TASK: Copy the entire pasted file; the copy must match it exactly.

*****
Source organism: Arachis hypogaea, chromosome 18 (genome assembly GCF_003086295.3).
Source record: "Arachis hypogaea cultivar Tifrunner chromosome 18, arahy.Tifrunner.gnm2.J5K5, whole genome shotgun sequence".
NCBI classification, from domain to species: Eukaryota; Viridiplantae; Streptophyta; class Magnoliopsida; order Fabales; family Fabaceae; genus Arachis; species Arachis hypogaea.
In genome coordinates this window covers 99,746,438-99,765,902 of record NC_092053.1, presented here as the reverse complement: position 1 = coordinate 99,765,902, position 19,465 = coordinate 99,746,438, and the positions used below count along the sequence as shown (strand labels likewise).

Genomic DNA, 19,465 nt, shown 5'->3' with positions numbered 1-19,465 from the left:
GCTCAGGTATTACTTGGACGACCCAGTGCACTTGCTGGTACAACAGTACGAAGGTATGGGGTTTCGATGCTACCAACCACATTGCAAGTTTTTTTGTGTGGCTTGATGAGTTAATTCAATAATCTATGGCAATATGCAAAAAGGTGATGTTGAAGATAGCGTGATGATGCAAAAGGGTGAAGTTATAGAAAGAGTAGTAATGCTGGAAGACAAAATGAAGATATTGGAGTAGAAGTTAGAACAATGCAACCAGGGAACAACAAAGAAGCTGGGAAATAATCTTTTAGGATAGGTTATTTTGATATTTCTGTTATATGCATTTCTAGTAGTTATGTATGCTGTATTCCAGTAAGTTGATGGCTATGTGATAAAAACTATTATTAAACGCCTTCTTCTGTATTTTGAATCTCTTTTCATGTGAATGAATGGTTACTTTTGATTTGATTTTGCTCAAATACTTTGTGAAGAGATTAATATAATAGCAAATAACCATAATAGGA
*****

Source organism: Arachis hypogaea, chromosome 18 (genome assembly GCF_003086295.3).
Source record: "Arachis hypogaea cultivar Tifrunner chromosome 18, arahy.Tifrunner.gnm2.J5K5, whole genome shotgun sequence".
NCBI classification, from domain to species: Eukaryota; Viridiplantae; Streptophyta; class Magnoliopsida; order Fabales; family Fabaceae; genus Arachis; species Arachis hypogaea.
In genome coordinates this window covers 99,746,438-99,765,902 of record NC_092053.1, presented here as the reverse complement: position 1 = coordinate 99,765,902, position 19,465 = coordinate 99,746,438, and the positions used below count along the sequence as shown (strand labels likewise).

Genomic DNA, 19,465 nt, shown 5'->3' with positions numbered 1-19,465 from the left:
GCTCAGGTATTACTTGGACGACCCAGTGCACTTGCTGGTACAACAGTACGAAGGTATGGGGTTTCGATGCTACCAACCACATTGCAAGTTTTTTTGTGTGGCTTGATGAGTTAATTCAATAATCTATGGCAATATGCAAAAAGGTGATGTTGAAGATAGCGTGATGATGCAAAAGGGTGAAGTTATAGAAAGAGTAGTAATGCTGGAAGACAAAATGAAGATATTGGAGTAGAAGTTAGAACAATGCAACCAGGGAACAACAAAGAAGCTGGGAAATAATCTTTTAGGATAGGTTATTTTGATATTTCTGTTATATGCATTTCTAGTAGTTATGTATGCTGTATTCCAGTAAGTTGATGGCTATGTGATAAAAACTATTATTAAACGCCTTCTTCTGTATTTTGAATCTCTTTTCATGTGAATGAATGGTTACTTTTGATTTGATTTTGCTCAAATACTTTGTGAAGAGATTAATATAATAGCAAATAACCATAATAGGA